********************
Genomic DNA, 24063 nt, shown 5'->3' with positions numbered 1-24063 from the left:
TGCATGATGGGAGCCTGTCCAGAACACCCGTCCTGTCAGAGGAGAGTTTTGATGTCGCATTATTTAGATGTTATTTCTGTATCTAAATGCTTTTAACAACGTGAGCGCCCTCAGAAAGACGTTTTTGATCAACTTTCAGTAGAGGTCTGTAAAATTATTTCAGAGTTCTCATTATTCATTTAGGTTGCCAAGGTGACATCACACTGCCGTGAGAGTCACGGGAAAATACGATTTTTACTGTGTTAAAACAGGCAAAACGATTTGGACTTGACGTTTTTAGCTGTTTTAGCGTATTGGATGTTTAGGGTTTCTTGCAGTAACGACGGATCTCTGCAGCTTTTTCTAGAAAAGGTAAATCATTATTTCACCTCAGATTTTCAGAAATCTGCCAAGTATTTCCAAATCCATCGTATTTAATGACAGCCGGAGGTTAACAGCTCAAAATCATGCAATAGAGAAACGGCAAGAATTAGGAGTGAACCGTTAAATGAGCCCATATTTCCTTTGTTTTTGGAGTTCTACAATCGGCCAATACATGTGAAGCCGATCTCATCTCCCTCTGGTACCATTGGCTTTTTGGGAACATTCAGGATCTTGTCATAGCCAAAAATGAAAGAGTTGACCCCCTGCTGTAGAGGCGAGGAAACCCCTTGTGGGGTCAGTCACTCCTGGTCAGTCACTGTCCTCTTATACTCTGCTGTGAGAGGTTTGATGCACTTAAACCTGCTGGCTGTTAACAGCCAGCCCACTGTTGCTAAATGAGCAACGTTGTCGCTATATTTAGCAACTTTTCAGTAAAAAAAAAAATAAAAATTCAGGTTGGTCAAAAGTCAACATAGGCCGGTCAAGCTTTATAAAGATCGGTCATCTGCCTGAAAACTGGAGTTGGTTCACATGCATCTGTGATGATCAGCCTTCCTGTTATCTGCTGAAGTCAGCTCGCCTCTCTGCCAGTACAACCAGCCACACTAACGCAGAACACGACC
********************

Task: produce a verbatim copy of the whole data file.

Genomic DNA, 24063 nt, shown 5'->3' with positions numbered 1-24063 from the left:
TGCATGATGGGAGCCTGTCCAGAACACCCGTCCTGTCAGAGGAGAGTTTTGATGTCGCATTATTTAGATGTTATTTCTGTATCTAAATGCTTTTAACAACGTGAGCGCCCTCAGAAAGACGTTTTTGATCAACTTTCAGTAGAGGTCTGTAAAATTATTTCAGAGTTCTCATTATTCATTTAGGTTGCCAAGGTGACATCACACTGCCGTGAGAGTCACGGGAAAATACGATTTTTACTGTGTTAAAACAGGCAAAACGATTTGGACTTGACGTTTTTAGCTGTTTTAGCGTATTGGATGTTTAGGGTTTCTTGCAGTAACGACGGATCTCTGCAGCTTTTTCTAGAAAAGGTAAATCATTATTTCACCTCAGATTTTCAGAAATCTGCCAAGTATTTCCAAATCCATCGTATTTAATGACAGCCGGAGGTTAACAGCTCAAAATCATGCAATAGAGAAACGGCAAGAATTAGGAGTGAACCGTTAAATGAGCCCATATTTCCTTTGTTTTTGGAGTTCTACAATCGGCCAATACATGTGAAGCCGATCTCATCTCCCTCTGGTACCATTGGCTTTTTGGGAACATTCAGGATCTTGTCATAGCCAAAAATGAAAGAGTTGACCCCCTGCTGTAGAGGCGAGGAAACCCCTTGTGGGGTCAGTCACTCCTGGTCAGTCACTGTCCTCTTATACTCTGCTGTGAGAGGTTTGATGCACTTAAACCTGCTGGCTGTTAACAGCCAGCCCACTGTTGCTAAATGAGCAACGTTGTCGCTATATTTAGCAACTTTTCAGTAAAAAAAAAAATAAAAATTCAGGTTGGTCAAAAGTCAACATAGGCCGGTCAAGCTTTATAAAGATCGGTCATCTGCCTGAAAACTGGAGTTGGTTCACATGCATCTGTGATGATCAGCCTTCCTGTTATCTGCTGAAGTCAGCTCGCCTCTCTGCCAGTACAACCAGCCACACTAACGCAGAACACGACC